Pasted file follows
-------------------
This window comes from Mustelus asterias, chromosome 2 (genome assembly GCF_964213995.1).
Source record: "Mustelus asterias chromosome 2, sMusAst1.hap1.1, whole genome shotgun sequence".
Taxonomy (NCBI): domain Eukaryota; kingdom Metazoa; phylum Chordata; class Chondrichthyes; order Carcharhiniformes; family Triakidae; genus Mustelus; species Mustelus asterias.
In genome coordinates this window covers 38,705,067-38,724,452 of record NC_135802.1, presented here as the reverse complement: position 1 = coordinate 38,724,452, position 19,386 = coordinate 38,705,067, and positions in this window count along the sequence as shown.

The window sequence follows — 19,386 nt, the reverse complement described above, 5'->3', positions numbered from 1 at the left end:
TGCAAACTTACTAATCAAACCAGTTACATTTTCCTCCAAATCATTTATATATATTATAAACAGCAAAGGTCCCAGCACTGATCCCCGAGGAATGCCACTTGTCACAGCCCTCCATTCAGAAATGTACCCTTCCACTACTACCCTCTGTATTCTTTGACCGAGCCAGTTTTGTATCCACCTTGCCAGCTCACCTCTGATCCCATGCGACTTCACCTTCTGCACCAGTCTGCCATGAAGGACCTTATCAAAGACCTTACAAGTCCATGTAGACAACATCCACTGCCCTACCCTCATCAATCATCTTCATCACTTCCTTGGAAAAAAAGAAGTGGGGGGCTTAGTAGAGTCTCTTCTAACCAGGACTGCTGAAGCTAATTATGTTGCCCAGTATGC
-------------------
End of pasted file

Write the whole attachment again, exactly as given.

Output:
This window comes from Mustelus asterias, chromosome 2 (genome assembly GCF_964213995.1).
Source record: "Mustelus asterias chromosome 2, sMusAst1.hap1.1, whole genome shotgun sequence".
Taxonomy (NCBI): domain Eukaryota; kingdom Metazoa; phylum Chordata; class Chondrichthyes; order Carcharhiniformes; family Triakidae; genus Mustelus; species Mustelus asterias.
In genome coordinates this window covers 38,705,067-38,724,452 of record NC_135802.1, presented here as the reverse complement: position 1 = coordinate 38,724,452, position 19,386 = coordinate 38,705,067, and positions in this window count along the sequence as shown.

The window sequence follows — 19,386 nt, the reverse complement described above, 5'->3', positions numbered from 1 at the left end:
TGCAAACTTACTAATCAAACCAGTTACATTTTCCTCCAAATCATTTATATATATTATAAACAGCAAAGGTCCCAGCACTGATCCCCGAGGAATGCCACTTGTCACAGCCCTCCATTCAGAAATGTACCCTTCCACTACTACCCTCTGTATTCTTTGACCGAGCCAGTTTTGTATCCACCTTGCCAGCTCACCTCTGATCCCATGCGACTTCACCTTCTGCACCAGTCTGCCATGAAGGACCTTATCAAAGACCTTACAAGTCCATGTAGACAACATCCACTGCCCTACCCTCATCAATCATCTTCATCACTTCCTTGGAAAAAAAGAAGTGGGGGGCTTAGTAGAGTCTCTTCTAACCAGGACTGCTGAAGCTAATTATGTTGCCCAGTATGC